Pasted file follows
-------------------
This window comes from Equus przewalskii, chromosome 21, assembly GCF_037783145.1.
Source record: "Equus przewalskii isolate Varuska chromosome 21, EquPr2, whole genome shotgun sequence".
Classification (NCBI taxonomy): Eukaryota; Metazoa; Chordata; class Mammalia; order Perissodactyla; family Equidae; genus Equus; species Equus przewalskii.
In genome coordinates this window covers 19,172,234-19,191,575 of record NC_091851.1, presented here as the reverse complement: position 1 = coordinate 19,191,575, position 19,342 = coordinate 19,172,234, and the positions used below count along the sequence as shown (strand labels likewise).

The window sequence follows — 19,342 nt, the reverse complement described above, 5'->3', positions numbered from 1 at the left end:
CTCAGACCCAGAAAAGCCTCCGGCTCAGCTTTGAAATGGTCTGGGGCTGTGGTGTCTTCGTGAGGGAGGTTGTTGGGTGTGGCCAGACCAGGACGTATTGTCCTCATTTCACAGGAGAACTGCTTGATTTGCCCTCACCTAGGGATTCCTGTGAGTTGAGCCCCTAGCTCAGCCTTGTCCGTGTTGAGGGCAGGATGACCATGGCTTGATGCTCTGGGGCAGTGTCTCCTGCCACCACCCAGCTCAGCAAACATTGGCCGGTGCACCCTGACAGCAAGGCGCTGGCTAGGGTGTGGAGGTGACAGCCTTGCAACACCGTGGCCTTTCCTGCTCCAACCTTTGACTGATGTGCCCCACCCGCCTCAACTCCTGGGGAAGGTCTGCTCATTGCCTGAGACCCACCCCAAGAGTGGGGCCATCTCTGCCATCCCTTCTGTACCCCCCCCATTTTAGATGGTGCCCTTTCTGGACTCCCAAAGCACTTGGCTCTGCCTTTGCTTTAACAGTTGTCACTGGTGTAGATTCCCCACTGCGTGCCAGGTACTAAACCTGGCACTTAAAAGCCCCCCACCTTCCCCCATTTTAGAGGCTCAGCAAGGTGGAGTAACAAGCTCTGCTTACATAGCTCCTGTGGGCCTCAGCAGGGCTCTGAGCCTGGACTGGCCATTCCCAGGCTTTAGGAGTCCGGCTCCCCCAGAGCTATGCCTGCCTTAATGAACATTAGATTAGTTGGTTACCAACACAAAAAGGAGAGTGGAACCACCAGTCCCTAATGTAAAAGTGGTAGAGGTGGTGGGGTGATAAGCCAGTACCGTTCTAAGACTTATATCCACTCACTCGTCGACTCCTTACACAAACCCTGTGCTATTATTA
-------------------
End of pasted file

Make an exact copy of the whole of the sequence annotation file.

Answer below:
This window comes from Equus przewalskii, chromosome 21, assembly GCF_037783145.1.
Source record: "Equus przewalskii isolate Varuska chromosome 21, EquPr2, whole genome shotgun sequence".
Classification (NCBI taxonomy): Eukaryota; Metazoa; Chordata; class Mammalia; order Perissodactyla; family Equidae; genus Equus; species Equus przewalskii.
In genome coordinates this window covers 19,172,234-19,191,575 of record NC_091851.1, presented here as the reverse complement: position 1 = coordinate 19,191,575, position 19,342 = coordinate 19,172,234, and the positions used below count along the sequence as shown (strand labels likewise).

The window sequence follows — 19,342 nt, the reverse complement described above, 5'->3', positions numbered from 1 at the left end:
CTCAGACCCAGAAAAGCCTCCGGCTCAGCTTTGAAATGGTCTGGGGCTGTGGTGTCTTCGTGAGGGAGGTTGTTGGGTGTGGCCAGACCAGGACGTATTGTCCTCATTTCACAGGAGAACTGCTTGATTTGCCCTCACCTAGGGATTCCTGTGAGTTGAGCCCCTAGCTCAGCCTTGTCCGTGTTGAGGGCAGGATGACCATGGCTTGATGCTCTGGGGCAGTGTCTCCTGCCACCACCCAGCTCAGCAAACATTGGCCGGTGCACCCTGACAGCAAGGCGCTGGCTAGGGTGTGGAGGTGACAGCCTTGCAACACCGTGGCCTTTCCTGCTCCAACCTTTGACTGATGTGCCCCACCCGCCTCAACTCCTGGGGAAGGTCTGCTCATTGCCTGAGACCCACCCCAAGAGTGGGGCCATCTCTGCCATCCCTTCTGTACCCCCCCCATTTTAGATGGTGCCCTTTCTGGACTCCCAAAGCACTTGGCTCTGCCTTTGCTTTAACAGTTGTCACTGGTGTAGATTCCCCACTGCGTGCCAGGTACTAAACCTGGCACTTAAAAGCCCCCCACCTTCCCCCATTTTAGAGGCTCAGCAAGGTGGAGTAACAAGCTCTGCTTACATAGCTCCTGTGGGCCTCAGCAGGGCTCTGAGCCTGGACTGGCCATTCCCAGGCTTTAGGAGTCCGGCTCCCCCAGAGCTATGCCTGCCTTAATGAACATTAGATTAGTTGGTTACCAACACAAAAAGGAGAGTGGAACCACCAGTCCCTAATGTAAAAGTGGTAGAGGTGGTGGGGTGATAAGCCAGTACCGTTCTAAGACTTATATCCACTCACTCGTCGACTCCTTACACAAACCCTGTGCTATTATTA